The results of a recent survey undertaken among senior managers covering a diverse range of organizations reported that the newer and innovative ideas, which managers keep coming up with, are generally frowned upon by the key decision-makers and bosses of that organization due to their hesitance towards change.
It was also revealed that in many cases, higher authority even shot down ideas with the old-fashioned “I am the boss” attitude, with no further explanation offered. It is not surprising therefore, when managers describe Organizational Politics with words such as secrecy, lobbying and spin.
Within six months of executing the change, 80 per cent of the managers conceded that their greater knowledge of self-interest was of direct use in effectively managing the higher decision making authorities. They also acknowledged that political motives was inevitable and was crucial to their growth. Around 95 per cent thought that managing political behavior was a central proponent to manage change, personal competence, and loss of face and status.
People who participated in this analysis were a small sample of those managers with whom the researchers had worked over the last five years. A large part of this work has focused on enabling these managers to have a demanding perspective of the rational model, and training them on the importance of constructive political action.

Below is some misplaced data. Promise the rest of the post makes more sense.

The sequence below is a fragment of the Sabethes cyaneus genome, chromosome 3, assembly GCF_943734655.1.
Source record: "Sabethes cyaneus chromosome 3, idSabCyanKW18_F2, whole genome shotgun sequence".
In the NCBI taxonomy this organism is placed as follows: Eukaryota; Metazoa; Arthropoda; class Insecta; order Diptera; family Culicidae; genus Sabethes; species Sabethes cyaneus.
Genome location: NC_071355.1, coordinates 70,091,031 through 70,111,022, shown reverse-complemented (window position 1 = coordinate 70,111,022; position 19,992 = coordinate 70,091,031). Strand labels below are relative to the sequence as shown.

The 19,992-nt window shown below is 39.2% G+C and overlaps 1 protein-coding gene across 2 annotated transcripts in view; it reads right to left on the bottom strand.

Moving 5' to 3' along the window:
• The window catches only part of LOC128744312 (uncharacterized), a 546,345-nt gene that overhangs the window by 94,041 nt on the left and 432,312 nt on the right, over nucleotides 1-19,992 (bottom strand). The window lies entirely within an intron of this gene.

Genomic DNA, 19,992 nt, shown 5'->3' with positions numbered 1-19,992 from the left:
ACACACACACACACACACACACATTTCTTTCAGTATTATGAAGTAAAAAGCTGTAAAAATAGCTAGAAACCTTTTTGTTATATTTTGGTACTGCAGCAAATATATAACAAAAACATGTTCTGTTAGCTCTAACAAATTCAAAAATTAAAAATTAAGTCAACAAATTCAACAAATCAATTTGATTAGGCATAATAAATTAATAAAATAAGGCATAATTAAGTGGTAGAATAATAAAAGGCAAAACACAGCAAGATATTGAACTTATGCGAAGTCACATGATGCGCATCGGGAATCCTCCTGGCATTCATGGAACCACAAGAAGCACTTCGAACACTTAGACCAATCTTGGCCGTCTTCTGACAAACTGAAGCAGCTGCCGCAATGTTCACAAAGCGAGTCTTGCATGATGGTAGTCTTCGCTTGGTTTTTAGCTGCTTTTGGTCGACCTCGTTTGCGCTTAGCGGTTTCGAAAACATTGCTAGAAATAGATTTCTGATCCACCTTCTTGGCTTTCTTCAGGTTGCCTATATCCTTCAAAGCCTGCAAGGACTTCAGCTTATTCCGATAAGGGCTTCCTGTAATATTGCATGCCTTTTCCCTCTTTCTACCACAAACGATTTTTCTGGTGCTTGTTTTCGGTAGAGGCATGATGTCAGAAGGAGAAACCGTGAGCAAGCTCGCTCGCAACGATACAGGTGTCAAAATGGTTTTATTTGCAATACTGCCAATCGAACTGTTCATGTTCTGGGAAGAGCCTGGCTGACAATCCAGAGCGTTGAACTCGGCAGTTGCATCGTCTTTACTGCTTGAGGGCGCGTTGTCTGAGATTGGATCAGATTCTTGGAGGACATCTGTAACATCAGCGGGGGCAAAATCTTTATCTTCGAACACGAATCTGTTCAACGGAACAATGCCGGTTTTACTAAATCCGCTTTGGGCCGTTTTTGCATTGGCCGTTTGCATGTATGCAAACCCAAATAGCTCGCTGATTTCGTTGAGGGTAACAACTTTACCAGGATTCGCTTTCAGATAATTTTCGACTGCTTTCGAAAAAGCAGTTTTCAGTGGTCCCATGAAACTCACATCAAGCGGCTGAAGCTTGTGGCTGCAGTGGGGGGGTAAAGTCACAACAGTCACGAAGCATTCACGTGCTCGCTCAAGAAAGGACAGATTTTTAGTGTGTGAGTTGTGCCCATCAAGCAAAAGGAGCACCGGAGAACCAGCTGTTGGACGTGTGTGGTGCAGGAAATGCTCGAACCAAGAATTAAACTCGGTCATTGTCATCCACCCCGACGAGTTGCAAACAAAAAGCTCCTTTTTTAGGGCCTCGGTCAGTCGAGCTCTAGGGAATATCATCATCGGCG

While working from a political perspective, these activities become a crucial part of management, whatever perspective one uses. Sometimes, managers are bound to be engaged in Office Politics for the organization, even against their better judgement. Learning about the centrality of politics to handling is the base for noticing personal interests as a way of encouragement to get things achieved.
In order to manage the Centrality of Politics to Organizations first, we need to think of Organizational politics as central to all important organizational activity. The most important thing was to change the definition of politics for these managers. They now rationally perceive office politics as “Group Dynamics”, where competing and collective interest groups with differing perspectives are united, change is acknowledged, strategy is formulated and so on.
Thus, politics is the deliberate attempts made by people individually and groups in organizations to use power for their own particular interests. As shared interests are of managing and controlling, managers engaged in this process actively participate in this continual process of political positioning. This includes them tempting by unofficial ways like lobbying and behind the scenes alliance building.